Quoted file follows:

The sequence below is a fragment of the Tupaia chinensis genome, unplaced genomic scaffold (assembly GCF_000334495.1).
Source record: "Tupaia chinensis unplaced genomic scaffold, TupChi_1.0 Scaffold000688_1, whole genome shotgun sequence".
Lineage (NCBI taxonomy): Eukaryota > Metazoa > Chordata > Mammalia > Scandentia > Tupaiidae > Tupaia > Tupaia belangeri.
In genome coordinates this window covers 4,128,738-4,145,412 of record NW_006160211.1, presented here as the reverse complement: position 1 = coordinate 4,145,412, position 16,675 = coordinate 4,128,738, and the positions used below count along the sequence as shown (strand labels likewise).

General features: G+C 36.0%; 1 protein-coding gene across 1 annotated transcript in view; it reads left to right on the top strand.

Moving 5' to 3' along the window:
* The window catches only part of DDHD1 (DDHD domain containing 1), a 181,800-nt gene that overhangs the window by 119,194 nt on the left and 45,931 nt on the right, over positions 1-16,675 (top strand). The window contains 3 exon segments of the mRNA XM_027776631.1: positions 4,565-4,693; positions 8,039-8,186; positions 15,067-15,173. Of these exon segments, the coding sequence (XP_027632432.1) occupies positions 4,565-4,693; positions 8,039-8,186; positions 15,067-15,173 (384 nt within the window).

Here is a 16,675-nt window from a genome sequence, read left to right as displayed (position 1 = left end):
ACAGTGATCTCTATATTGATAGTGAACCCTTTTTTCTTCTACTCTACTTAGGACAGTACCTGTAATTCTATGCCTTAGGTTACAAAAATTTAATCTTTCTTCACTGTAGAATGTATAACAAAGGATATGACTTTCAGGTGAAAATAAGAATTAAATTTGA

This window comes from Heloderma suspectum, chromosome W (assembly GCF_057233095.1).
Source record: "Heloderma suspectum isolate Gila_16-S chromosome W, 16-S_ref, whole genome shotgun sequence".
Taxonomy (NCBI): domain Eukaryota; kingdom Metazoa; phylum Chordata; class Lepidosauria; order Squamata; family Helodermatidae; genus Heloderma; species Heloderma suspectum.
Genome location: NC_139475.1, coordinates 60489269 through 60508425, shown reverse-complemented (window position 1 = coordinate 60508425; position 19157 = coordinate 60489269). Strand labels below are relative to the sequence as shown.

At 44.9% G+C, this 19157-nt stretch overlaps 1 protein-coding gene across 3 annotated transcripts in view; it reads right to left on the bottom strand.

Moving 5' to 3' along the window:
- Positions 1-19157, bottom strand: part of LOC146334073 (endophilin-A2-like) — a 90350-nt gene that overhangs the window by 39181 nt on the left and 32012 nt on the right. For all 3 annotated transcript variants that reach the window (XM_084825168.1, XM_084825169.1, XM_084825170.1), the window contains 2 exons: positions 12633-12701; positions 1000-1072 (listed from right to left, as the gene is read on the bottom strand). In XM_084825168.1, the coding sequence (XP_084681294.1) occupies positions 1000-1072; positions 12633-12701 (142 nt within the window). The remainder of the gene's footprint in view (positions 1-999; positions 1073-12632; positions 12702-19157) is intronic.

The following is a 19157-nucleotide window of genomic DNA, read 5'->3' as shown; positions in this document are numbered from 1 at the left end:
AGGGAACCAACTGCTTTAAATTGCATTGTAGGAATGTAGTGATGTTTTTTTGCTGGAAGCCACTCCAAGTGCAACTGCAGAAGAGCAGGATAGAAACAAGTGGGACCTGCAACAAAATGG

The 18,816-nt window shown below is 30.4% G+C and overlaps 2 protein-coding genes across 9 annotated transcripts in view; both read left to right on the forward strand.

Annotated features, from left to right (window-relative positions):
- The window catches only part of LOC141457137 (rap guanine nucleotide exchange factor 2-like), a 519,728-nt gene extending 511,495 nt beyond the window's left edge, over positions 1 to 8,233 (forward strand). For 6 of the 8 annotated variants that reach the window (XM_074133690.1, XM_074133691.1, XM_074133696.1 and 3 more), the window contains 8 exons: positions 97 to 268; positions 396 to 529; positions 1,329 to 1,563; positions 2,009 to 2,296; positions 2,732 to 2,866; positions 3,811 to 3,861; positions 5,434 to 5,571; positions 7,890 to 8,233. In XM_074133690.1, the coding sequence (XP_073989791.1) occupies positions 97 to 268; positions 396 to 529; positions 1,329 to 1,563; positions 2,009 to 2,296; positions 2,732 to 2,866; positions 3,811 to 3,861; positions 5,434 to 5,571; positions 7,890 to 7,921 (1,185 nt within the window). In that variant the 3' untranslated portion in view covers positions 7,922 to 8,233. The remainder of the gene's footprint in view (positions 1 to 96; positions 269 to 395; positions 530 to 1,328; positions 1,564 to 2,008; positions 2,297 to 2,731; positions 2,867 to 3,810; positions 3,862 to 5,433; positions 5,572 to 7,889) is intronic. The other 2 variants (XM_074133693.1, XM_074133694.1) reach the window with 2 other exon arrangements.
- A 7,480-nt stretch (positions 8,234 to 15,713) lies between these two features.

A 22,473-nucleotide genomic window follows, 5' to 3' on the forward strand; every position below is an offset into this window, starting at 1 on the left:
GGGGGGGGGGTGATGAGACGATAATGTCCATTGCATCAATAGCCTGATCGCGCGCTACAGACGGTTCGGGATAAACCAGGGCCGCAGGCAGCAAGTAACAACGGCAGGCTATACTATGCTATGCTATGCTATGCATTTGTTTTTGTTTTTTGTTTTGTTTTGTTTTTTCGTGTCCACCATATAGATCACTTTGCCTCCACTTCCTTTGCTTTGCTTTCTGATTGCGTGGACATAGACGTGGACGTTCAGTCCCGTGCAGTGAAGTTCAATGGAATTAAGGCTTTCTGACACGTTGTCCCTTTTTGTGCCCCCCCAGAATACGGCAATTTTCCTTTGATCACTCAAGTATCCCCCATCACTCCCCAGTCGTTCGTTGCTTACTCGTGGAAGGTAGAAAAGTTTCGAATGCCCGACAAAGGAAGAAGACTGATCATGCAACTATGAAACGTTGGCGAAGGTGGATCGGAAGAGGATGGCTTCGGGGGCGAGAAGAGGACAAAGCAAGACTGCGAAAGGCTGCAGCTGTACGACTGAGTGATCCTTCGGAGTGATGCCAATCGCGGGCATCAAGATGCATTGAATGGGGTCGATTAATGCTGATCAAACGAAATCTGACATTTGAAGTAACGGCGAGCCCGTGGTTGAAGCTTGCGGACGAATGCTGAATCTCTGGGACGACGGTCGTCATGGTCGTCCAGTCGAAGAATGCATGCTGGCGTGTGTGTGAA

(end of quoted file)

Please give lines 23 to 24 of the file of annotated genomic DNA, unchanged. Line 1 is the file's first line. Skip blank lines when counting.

A 22,473-nucleotide genomic window follows, 5' to 3' on the forward strand; every position below is an offset into this window, starting at 1 on the left:
GGGGGGGGGGTGATGAGACGATAATGTCCATTGCATCAATAGCCTGATCGCGCGCTACAGACGGTTCGGGATAAACCAGGGCCGCAGGCAGCAAGTAACAACGGCAGGCTATACTATGCTATGCTATGCTATGCATTTGTTTTTGTTTTTTGTTTTGTTTTGTTTTTTCGTGTCCACCATATAGATCACTTTGCCTCCACTTCCTTTGCTTTGCTTTCTGATTGCGTGGACATAGACGTGGACGTTCAGTCCCGTGCAGTGAAGTTCAATGGAATTAAGGCTTTCTGACACGTTGTCCCTTTTTGTGCCCCCCCAGAATACGGCAATTTTCCTTTGATCACTCAAGTATCCCCCATCACTCCCCAGTCGTTCGTTGCTTACTCGTGGAAGGTAGAAAAGTTTCGAATGCCCGACAAAGGAAGAAGACTGATCATGCAACTATGAAACGTTGGCGAAGGTGGATCGGAAGAGGATGGCTTCGGGGGCGAGAAGAGGACAAAGCAAGACTGCGAAAGGCTGCAGCTGTACGACTGAGTGATCCTTCGGAGTGATGCCAATCGCGGGCATCAAGATGCATTGAATGGGGTCGATTAATGCTGATCAAACGAAATCTGACATTTGAAGTAACGGCGAGCCCGTGGTTGAAGCTTGCGGACGAATGCTGAATCTCTGGGACGACGGTCGTCATGGTCGTCCAGTCGAAGAATGCATGCTGGCGTGTGTGTGAA